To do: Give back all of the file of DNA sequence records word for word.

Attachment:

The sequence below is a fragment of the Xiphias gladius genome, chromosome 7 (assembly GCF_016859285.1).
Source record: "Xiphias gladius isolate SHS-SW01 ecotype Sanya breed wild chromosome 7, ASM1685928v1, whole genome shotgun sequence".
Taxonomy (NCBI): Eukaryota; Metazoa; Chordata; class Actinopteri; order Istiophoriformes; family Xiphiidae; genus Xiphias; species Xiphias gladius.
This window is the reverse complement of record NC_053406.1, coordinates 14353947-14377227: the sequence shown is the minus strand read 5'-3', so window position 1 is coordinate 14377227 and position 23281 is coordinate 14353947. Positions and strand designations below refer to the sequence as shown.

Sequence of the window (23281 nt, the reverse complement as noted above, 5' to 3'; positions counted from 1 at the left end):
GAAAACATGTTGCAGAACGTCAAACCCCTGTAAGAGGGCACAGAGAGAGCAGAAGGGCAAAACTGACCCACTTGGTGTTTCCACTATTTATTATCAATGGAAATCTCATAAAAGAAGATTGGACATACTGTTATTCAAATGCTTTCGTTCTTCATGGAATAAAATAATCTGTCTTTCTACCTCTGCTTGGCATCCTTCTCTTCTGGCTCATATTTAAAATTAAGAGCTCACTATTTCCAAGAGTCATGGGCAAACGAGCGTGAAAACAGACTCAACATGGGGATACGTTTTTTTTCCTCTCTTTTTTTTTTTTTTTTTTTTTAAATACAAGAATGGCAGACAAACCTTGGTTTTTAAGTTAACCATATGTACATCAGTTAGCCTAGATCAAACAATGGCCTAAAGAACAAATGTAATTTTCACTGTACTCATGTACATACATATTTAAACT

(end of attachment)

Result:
The sequence below is a fragment of the Xiphias gladius genome, chromosome 7 (assembly GCF_016859285.1).
Source record: "Xiphias gladius isolate SHS-SW01 ecotype Sanya breed wild chromosome 7, ASM1685928v1, whole genome shotgun sequence".
Taxonomy (NCBI): Eukaryota; Metazoa; Chordata; class Actinopteri; order Istiophoriformes; family Xiphiidae; genus Xiphias; species Xiphias gladius.
This window is the reverse complement of record NC_053406.1, coordinates 14353947-14377227: the sequence shown is the minus strand read 5'-3', so window position 1 is coordinate 14377227 and position 23281 is coordinate 14353947. Positions and strand designations below refer to the sequence as shown.

Sequence of the window (23281 nt, the reverse complement as noted above, 5' to 3'; positions counted from 1 at the left end):
GAAAACATGTTGCAGAACGTCAAACCCCTGTAAGAGGGCACAGAGAGAGCAGAAGGGCAAAACTGACCCACTTGGTGTTTCCACTATTTATTATCAATGGAAATCTCATAAAAGAAGATTGGACATACTGTTATTCAAATGCTTTCGTTCTTCATGGAATAAAATAATCTGTCTTTCTACCTCTGCTTGGCATCCTTCTCTTCTGGCTCATATTTAAAATTAAGAGCTCACTATTTCCAAGAGTCATGGGCAAACGAGCGTGAAAACAGACTCAACATGGGGATACGTTTTTTTTCCTCTCTTTTTTTTTTTTTTTTTTTTTAAATACAAGAATGGCAGACAAACCTTGGTTTTTAAGTTAACCATATGTACATCAGTTAGCCTAGATCAAACAATGGCCTAAAGAACAAATGTAATTTTCACTGTACTCATGTACATACATATTTAAACT